You may have heard about a new hamburger joint coming to Edmonds. Not that one. When Dick Spady of turned the first shovel in advance of its opening this fall on SR 99, camera-snapping media and enarmored elected officials seemed to outnumber ordinary citizens.
But there’s another hamburger place opening before Dick’s, and it’s right downtown. The appropriately named Main Street Burgers is scheduled to open before the middle of July, says general manager Joe Bellingham. Applications for cashiers and cooks can be found on the website.
When Dick’s opens, there will be four indie hamburger restaurants in Edmonds where at the beginning of last year there was just one, , as well as national chains , and . opened in May 2010.
But only Main Street Burgers and Hamburger Harry’s are downtown.
Bellingham welcomes the competition and feels his restaurant near the high-profile Edmonds fountain will fill a niche with its central location and low prices.
“We’re definitely not high end,” said Bellingham. “We are going with a cheaper menu. Right now, people don’t want to spend $9 on a burger. They want to spend $3 or $4 on a good burger. So we’re going to provide a good product at a low price.”
Cheaper burgers doesn’t mean bad burgers, said Bellingham. A newly purchased meat grinder will ground out fresh patties daily. Fries, onion rings and other side orders will also be made fresh daily. The menu also includes homemade dipping sauce, hot dogs (the Hound Dog and Polish Hound), hand-dipped shakes and ice cream.
In fact, some of Main Street Burger’s daily preparation will happen next door at the venerable , established in 1925 in the Lemley Building. Today, that’s where Bellingham’s father, Ken Bellingham, has served area residents for 18 years and where Joe—who is 26, Meadowdale High class of 2003—learned about the restaurant business.
Main Street Burgers isn’t the Bellinghams’ first venture at the site, which the family owns at 414 Main St. For eight months in 2008 and 2009, the address was the home of Sandy B’s, a ’50s-style sit-down restaurant named for Joe’s mom and Ken’s wife, Sandy Bellingham.
“It wasn’t that it didn’t do well,” said Joe Bellingham about Sandy B’s quick closure. “We just had lot of problems with employees and finding a good cook. I was cooking for a while while helping dad next door at the bakery.”
But the Bellingham family was determined to open another venture at the site, which is well-known for its marquee-style, V-shaped sign out front. It’s a local landmark, in fact. According to , Patch columnist and chairman of the Edmonds Historical Preservation Commission, about seven years ago it was Edmonds West Tavern. It was vacant for years before Sandy B’s opened.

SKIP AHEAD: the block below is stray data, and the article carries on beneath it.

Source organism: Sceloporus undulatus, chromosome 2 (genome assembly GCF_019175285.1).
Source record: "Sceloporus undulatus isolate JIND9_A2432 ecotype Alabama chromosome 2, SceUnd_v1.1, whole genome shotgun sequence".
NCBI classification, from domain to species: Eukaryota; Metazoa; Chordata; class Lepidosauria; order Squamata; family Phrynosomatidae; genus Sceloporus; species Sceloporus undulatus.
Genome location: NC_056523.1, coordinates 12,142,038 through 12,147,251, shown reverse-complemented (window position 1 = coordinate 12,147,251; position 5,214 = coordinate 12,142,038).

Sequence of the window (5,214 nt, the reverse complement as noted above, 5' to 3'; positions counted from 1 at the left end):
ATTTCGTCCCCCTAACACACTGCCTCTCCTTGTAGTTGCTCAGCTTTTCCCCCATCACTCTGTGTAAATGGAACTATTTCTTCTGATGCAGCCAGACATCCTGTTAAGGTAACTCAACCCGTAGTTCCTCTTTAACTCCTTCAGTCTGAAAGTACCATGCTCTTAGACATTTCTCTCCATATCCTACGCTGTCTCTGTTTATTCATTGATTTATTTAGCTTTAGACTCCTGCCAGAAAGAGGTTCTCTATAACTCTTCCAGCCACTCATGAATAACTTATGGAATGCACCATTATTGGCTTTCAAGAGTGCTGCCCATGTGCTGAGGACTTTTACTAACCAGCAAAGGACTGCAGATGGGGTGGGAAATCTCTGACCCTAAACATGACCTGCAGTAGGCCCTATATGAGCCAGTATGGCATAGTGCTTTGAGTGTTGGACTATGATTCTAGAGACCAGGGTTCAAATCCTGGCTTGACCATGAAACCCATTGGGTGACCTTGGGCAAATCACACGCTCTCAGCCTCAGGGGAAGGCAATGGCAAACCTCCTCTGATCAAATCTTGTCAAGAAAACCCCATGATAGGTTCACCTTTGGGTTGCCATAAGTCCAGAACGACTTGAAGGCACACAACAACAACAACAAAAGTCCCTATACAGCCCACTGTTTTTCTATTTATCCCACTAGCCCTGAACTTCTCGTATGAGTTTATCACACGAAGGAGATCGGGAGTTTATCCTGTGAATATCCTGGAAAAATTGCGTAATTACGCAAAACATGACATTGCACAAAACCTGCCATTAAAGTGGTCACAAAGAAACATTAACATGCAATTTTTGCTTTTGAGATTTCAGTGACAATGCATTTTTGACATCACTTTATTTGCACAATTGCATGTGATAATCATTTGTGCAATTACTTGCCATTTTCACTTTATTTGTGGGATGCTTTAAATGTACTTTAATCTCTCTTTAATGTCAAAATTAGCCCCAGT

Joe Bellingham, after studying burger restaurants nationwide, put together a business plan for a burger store with fast and courteous service, which he compares to Seattle-based burger chain Kidd Valley and the national chain Five Guys Burgers, which has three locations in Puget Sound.
“You order and get your bag,” said Bellingham, who added that hamburger buns will be made next door. “You can take it to go or sit down. We’re all about getting the food out as fast as possible. That was one of things Sandy B’s had a problem with. You go to New York and it’s like a whole other world. I want to bring the East Coast style (of fast service) over here.”
Those who do eat inside will notice that Main Street Burgers looks much like Sandy B’s did, done up ’50s-style with old-time posters and pictures, décor and life-size statues of Elvis Presley and Marilyn Monroe.
As for the burgers, Bellingham says he will start slow with just a few selections, expanding the menu in coming months. They include the Joe Cool veggie burger; the Big Mike, a half-pound “monster burger” named after Bellingham’s brother; the Main Street Burger; and one for kids, the All American burger.
There will be several kinds of hand-cut french fries: regular, garlic-parmesan, Cajun, sweet potato, mushroom and zucchini. Bellingham describes them as a cross between steak fries and thin fries.
So, Edmonds, get ready to belly up to a bevy of hamburger joints. Bellingham says there’s room for enough fo all.
“I grew up on Dick’s,” he said. “I’ve lived (in Puget Sound) my whole life and I’m a big fan. Hamburger Harry’s is something a little bit different. They are a bar and a family restaurant. Main Street Burgers, we’re just going to be all about burgers.”